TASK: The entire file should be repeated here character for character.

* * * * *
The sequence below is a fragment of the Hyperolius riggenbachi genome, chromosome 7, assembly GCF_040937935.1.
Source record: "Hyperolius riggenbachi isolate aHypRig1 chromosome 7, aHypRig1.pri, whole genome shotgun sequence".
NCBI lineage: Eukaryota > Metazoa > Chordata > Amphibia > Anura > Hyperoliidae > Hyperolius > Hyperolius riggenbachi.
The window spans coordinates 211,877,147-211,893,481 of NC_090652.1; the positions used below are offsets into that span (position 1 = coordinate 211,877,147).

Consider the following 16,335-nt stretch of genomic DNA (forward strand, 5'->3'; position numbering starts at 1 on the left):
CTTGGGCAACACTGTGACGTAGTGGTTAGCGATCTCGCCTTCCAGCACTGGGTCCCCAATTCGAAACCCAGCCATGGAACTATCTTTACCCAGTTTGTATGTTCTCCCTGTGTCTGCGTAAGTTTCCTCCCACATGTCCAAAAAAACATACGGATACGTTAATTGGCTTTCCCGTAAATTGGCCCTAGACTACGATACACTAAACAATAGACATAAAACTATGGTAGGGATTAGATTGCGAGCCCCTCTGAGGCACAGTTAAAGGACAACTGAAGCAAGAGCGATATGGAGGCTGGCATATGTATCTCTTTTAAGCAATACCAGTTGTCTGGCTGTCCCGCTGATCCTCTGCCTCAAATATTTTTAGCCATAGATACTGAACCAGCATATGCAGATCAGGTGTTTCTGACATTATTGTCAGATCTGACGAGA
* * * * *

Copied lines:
The sequence below is a fragment of the Hyperolius riggenbachi genome, chromosome 7, assembly GCF_040937935.1.
Source record: "Hyperolius riggenbachi isolate aHypRig1 chromosome 7, aHypRig1.pri, whole genome shotgun sequence".
NCBI lineage: Eukaryota > Metazoa > Chordata > Amphibia > Anura > Hyperoliidae > Hyperolius > Hyperolius riggenbachi.
The window spans coordinates 211,877,147-211,893,481 of NC_090652.1; the positions used below are offsets into that span (position 1 = coordinate 211,877,147).

Consider the following 16,335-nt stretch of genomic DNA (forward strand, 5'->3'; position numbering starts at 1 on the left):
CTTGGGCAACACTGTGACGTAGTGGTTAGCGATCTCGCCTTCCAGCACTGGGTCCCCAATTCGAAACCCAGCCATGGAACTATCTTTACCCAGTTTGTATGTTCTCCCTGTGTCTGCGTAAGTTTCCTCCCACATGTCCAAAAAAACATACGGATACGTTAATTGGCTTTCCCGTAAATTGGCCCTAGACTACGATACACTAAACAATAGACATAAAACTATGGTAGGGATTAGATTGCGAGCCCCTCTGAGGCACAGTTAAAGGACAACTGAAGCAAGAGCGATATGGAGGCTGGCATATGTATCTCTTTTAAGCAATACCAGTTGTCTGGCTGTCCCGCTGATCCTCTGCCTCAAATATTTTTAGCCATAGATACTGAACCAGCATATGCAGATCAGGTGTTTCTGACATTATTGTCAGATCTGACGAGA